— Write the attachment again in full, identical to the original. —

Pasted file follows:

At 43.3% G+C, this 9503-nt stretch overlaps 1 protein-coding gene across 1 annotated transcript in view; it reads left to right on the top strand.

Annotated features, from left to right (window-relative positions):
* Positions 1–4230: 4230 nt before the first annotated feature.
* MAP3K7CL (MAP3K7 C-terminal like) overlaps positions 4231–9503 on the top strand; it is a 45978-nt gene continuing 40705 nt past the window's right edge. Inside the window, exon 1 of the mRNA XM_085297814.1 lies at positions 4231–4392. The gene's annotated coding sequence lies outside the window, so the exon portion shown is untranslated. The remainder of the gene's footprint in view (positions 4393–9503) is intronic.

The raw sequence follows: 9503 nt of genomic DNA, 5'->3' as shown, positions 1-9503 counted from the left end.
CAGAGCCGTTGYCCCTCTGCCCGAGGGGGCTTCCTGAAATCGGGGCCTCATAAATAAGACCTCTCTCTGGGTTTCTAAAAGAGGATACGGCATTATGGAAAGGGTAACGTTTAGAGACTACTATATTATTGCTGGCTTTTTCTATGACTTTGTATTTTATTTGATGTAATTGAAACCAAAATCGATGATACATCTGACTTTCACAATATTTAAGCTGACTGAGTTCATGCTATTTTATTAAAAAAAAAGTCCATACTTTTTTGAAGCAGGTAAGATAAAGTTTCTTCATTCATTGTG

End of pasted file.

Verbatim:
At 43.3% G+C, this 9503-nt stretch overlaps 1 protein-coding gene across 1 annotated transcript in view; it reads left to right on the top strand.

Annotated features, from left to right (window-relative positions):
* Positions 1–4230: 4230 nt before the first annotated feature.
* MAP3K7CL (MAP3K7 C-terminal like) overlaps positions 4231–9503 on the top strand; it is a 45978-nt gene continuing 40705 nt past the window's right edge. Inside the window, exon 1 of the mRNA XM_085297814.1 lies at positions 4231–4392. The gene's annotated coding sequence lies outside the window, so the exon portion shown is untranslated. The remainder of the gene's footprint in view (positions 4393–9503) is intronic.

The raw sequence follows: 9503 nt of genomic DNA, 5'->3' as shown, positions 1-9503 counted from the left end.
CAGAGCCGTTGYCCCTCTGCCCGAGGGGGCTTCCTGAAATCGGGGCCTCATAAATAAGACCTCTCTCTGGGTTTCTAAAAGAGGATACGGCATTATGGAAAGGGTAACGTTTAGAGACTACTATATTATTGCTGGCTTTTTCTATGACTTTGTATTTTATTTGATGTAATTGAAACCAAAATCGATGATACATCTGACTTTCACAATATTTAAGCTGACTGAGTTCATGCTATTTTATTAAAAAAAAAGTCCATACTTTTTTGAAGCAGGTAAGATAAAGTTTCTTCATTCATTGTG